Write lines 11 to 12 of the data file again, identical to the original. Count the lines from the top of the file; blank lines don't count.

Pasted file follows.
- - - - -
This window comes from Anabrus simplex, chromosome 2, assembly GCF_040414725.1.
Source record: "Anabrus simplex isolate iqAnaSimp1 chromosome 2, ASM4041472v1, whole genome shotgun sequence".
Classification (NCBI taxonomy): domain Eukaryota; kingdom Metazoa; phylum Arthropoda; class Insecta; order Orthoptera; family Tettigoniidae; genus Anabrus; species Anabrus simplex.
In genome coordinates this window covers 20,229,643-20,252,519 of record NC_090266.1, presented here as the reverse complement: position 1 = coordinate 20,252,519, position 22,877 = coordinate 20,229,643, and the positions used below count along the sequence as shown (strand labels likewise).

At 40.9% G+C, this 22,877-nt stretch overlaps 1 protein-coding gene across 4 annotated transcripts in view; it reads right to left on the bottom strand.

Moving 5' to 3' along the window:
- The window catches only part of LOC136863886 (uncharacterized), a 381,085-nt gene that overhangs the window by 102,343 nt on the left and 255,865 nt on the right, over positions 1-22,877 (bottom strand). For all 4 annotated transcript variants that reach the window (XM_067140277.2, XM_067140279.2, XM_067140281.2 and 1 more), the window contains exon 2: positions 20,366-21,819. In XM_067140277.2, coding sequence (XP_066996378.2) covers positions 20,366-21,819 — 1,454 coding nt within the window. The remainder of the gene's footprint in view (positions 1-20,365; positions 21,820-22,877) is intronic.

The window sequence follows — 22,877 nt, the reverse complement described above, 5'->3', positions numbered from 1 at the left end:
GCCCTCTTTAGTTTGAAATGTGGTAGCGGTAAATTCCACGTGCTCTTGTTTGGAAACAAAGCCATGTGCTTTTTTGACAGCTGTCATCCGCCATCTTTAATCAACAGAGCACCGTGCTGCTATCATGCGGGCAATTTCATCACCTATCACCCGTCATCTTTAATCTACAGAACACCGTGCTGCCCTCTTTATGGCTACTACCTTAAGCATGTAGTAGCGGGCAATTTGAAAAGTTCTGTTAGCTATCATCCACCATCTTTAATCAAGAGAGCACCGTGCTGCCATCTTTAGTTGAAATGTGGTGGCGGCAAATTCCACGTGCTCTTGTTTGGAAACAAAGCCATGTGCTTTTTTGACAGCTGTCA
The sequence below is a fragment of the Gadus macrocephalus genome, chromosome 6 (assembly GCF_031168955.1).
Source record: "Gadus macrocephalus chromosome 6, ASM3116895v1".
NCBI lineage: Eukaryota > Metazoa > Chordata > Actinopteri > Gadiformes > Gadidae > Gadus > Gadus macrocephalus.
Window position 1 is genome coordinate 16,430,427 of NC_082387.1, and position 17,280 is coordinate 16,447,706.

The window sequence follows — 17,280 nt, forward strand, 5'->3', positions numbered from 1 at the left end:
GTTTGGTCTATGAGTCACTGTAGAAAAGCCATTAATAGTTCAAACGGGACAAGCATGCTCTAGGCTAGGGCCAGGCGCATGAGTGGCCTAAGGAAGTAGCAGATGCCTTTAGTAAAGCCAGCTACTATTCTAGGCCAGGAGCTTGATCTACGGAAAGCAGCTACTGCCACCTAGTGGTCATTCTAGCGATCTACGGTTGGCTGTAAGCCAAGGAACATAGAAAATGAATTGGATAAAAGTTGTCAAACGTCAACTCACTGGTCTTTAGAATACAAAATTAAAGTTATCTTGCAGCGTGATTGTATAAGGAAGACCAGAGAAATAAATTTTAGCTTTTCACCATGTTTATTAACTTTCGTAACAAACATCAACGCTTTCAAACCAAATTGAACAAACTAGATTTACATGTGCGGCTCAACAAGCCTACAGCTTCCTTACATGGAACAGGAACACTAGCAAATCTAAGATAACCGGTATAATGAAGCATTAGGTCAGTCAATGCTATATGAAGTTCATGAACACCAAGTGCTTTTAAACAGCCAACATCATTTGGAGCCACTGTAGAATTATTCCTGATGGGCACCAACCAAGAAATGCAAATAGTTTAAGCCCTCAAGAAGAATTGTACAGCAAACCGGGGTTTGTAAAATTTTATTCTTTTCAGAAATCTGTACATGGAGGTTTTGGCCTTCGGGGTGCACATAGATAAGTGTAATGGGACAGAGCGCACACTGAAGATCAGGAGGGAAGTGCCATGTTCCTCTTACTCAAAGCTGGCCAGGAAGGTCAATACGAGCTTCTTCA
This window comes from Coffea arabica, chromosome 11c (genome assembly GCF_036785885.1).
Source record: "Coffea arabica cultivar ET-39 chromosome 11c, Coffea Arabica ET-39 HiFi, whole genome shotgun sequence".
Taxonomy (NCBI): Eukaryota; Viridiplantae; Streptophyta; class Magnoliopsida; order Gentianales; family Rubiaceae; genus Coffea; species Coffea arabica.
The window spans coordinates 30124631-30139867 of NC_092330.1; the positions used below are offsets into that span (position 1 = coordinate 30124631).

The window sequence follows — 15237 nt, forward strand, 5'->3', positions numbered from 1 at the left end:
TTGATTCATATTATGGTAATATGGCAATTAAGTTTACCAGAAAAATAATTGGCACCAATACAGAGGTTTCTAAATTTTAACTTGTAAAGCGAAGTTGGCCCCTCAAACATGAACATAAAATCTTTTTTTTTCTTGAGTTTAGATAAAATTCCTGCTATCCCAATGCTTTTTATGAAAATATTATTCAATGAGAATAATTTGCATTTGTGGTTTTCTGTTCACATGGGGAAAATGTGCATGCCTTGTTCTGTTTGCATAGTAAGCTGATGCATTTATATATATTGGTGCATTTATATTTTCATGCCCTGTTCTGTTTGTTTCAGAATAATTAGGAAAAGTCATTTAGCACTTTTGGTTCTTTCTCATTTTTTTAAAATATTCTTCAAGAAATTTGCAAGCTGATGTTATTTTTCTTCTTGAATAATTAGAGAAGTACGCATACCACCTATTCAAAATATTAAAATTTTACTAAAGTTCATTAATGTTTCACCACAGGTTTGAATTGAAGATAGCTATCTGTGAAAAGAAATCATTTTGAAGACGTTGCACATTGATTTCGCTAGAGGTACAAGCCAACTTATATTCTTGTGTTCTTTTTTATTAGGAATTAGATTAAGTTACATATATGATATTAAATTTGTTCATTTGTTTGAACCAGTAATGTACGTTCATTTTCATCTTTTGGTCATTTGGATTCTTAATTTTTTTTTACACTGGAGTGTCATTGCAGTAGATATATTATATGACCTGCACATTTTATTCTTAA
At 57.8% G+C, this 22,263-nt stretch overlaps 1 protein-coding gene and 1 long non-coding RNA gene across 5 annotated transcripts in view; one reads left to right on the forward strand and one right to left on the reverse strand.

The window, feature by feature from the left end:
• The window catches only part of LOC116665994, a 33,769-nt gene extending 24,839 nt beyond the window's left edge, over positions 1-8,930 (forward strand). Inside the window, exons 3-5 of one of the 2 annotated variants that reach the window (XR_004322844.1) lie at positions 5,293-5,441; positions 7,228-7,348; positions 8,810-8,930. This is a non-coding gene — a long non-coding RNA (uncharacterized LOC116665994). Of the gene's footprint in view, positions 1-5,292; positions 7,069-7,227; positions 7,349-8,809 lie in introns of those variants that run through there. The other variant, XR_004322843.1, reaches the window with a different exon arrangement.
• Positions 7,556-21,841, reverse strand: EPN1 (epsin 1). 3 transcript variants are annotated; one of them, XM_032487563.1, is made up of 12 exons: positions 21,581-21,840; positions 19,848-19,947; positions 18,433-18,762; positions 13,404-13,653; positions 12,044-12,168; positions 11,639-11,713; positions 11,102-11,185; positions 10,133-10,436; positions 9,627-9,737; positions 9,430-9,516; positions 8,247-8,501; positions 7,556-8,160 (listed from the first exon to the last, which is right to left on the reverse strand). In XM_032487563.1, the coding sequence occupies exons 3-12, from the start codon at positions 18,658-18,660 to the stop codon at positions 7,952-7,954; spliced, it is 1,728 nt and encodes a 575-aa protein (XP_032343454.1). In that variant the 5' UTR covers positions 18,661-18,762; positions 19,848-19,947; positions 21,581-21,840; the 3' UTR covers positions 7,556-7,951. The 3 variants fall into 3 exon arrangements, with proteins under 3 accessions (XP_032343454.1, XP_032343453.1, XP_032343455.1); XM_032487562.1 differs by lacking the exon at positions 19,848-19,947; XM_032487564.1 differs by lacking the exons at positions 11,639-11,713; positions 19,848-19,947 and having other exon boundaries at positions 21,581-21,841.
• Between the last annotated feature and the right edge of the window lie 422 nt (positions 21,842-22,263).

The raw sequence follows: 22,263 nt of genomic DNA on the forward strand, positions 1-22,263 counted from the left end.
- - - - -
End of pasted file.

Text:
Source record: "Gadus macrocephalus chromosome 6, ASM3116895v1".
NCBI lineage: Eukaryota > Metazoa > Chordata > Actinopteri > Gadiformes > Gadidae > Gadus > Gadus macrocephalus.